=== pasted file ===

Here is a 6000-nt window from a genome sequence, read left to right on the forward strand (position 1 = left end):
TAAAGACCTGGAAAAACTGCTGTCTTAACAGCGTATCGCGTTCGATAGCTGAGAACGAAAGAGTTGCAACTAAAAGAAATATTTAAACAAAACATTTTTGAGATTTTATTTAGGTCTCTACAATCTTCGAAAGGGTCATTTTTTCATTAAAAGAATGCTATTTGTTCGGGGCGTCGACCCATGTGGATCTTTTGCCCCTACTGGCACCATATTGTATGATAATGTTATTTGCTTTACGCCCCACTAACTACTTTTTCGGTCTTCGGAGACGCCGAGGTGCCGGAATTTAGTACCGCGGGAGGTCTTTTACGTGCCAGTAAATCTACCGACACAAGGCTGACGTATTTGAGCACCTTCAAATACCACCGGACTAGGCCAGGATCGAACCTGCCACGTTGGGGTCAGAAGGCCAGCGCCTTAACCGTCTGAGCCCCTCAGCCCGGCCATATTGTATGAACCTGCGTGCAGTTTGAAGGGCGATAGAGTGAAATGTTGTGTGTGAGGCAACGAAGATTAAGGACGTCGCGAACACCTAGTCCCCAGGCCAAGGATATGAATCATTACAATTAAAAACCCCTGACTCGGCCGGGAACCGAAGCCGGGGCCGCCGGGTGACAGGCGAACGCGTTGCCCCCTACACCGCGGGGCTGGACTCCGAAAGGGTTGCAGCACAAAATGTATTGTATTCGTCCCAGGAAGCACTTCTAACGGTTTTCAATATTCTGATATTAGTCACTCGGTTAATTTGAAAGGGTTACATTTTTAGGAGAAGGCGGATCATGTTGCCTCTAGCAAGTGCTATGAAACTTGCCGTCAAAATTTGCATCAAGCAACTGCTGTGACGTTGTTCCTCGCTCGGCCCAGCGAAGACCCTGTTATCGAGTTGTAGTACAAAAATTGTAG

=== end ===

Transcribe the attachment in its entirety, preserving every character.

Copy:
Here is a 6000-nt window from a genome sequence, read left to right on the forward strand (position 1 = left end):
TAAAGACCTGGAAAAACTGCTGTCTTAACAGCGTATCGCGTTCGATAGCTGAGAACGAAAGAGTTGCAACTAAAAGAAATATTTAAACAAAACATTTTTGAGATTTTATTTAGGTCTCTACAATCTTCGAAAGGGTCATTTTTTCATTAAAAGAATGCTATTTGTTCGGGGCGTCGACCCATGTGGATCTTTTGCCCCTACTGGCACCATATTGTATGATAATGTTATTTGCTTTACGCCCCACTAACTACTTTTTCGGTCTTCGGAGACGCCGAGGTGCCGGAATTTAGTACCGCGGGAGGTCTTTTACGTGCCAGTAAATCTACCGACACAAGGCTGACGTATTTGAGCACCTTCAAATACCACCGGACTAGGCCAGGATCGAACCTGCCACGTTGGGGTCAGAAGGCCAGCGCCTTAACCGTCTGAGCCCCTCAGCCCGGCCATATTGTATGAACCTGCGTGCAGTTTGAAGGGCGATAGAGTGAAATGTTGTGTGTGAGGCAACGAAGATTAAGGACGTCGCGAACACCTAGTCCCCAGGCCAAGGATATGAATCATTACAATTAAAAACCCCTGACTCGGCCGGGAACCGAAGCCGGGGCCGCCGGGTGACAGGCGAACGCGTTGCCCCCTACACCGCGGGGCTGGACTCCGAAAGGGTTGCAGCACAAAATGTATTGTATTCGTCCCAGGAAGCACTTCTAACGGTTTTCAATATTCTGATATTAGTCACTCGGTTAATTTGAAAGGGTTACATTTTTAGGAGAAGGCGGATCATGTTGCCTCTAGCAAGTGCTATGAAACTTGCCGTCAAAATTTGCATCAAGCAACTGCTGTGACGTTGTTCCTCGCTCGGCCCAGCGAAGACCCTGTTATCGAGTTGTAGTACAAAAATTGTAG